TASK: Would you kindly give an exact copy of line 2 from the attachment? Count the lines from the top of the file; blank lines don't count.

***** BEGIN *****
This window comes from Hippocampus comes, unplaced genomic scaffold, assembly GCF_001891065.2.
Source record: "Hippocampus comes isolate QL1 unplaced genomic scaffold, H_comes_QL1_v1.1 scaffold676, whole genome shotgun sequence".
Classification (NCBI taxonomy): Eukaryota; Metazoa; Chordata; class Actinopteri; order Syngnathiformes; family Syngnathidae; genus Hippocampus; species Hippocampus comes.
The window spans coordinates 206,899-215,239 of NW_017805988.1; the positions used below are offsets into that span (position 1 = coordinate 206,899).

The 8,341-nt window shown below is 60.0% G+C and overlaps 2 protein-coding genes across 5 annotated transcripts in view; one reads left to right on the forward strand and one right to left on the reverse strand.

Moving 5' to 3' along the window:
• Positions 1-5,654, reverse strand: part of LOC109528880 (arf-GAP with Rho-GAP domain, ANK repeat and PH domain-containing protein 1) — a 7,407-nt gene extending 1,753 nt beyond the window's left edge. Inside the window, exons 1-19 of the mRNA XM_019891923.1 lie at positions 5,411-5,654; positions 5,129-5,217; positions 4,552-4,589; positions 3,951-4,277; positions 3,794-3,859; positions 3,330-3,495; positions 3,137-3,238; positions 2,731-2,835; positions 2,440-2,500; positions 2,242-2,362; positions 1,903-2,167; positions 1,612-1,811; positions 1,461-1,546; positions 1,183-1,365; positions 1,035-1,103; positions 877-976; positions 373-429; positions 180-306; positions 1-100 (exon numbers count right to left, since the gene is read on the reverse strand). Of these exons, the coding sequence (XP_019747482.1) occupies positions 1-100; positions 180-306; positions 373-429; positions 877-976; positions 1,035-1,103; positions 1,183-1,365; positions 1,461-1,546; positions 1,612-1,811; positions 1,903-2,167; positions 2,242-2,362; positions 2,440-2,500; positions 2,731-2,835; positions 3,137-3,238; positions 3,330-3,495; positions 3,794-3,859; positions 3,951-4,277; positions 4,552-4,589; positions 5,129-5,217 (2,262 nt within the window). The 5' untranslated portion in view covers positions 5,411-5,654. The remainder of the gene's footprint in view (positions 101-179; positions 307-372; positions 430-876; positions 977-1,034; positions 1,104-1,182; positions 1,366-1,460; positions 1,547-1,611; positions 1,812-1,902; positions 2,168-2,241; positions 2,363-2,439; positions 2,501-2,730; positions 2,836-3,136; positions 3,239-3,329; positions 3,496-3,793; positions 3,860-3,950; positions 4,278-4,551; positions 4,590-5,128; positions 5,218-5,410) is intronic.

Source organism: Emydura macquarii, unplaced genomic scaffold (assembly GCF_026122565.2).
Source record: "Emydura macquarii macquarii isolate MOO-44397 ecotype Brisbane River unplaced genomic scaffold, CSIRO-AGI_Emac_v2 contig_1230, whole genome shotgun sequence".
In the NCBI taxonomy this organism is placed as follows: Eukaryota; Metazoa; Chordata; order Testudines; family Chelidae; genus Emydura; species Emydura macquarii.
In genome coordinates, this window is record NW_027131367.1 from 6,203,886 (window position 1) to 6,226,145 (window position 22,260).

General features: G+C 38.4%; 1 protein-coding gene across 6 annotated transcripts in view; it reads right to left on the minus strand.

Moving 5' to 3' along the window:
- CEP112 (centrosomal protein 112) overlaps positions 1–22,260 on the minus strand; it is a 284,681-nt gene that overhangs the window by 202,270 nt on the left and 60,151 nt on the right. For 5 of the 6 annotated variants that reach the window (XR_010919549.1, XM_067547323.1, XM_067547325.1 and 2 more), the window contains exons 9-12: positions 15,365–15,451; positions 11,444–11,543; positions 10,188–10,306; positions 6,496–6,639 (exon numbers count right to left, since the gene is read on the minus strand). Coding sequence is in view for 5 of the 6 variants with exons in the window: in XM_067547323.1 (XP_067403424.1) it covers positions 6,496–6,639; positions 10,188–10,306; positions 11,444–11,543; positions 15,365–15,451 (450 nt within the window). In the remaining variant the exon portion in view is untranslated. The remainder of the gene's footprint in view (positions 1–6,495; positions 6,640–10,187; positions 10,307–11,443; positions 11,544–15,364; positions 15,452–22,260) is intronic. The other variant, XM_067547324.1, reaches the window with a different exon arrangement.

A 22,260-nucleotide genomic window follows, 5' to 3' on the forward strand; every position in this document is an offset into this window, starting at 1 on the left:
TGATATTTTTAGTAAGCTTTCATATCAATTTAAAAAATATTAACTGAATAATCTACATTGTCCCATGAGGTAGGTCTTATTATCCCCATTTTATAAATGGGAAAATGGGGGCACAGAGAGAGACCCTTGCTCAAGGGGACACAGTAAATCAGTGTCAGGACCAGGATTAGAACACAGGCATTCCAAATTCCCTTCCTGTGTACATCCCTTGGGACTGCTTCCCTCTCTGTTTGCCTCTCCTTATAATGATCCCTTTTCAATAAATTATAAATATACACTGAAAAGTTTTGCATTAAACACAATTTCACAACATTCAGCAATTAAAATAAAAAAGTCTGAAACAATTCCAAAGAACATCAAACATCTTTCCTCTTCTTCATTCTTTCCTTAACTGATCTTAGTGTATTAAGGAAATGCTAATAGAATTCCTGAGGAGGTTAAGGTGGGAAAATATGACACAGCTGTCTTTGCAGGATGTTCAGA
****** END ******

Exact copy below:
Source record: "Hippocampus comes isolate QL1 unplaced genomic scaffold, H_comes_QL1_v1.1 scaffold676, whole genome shotgun sequence".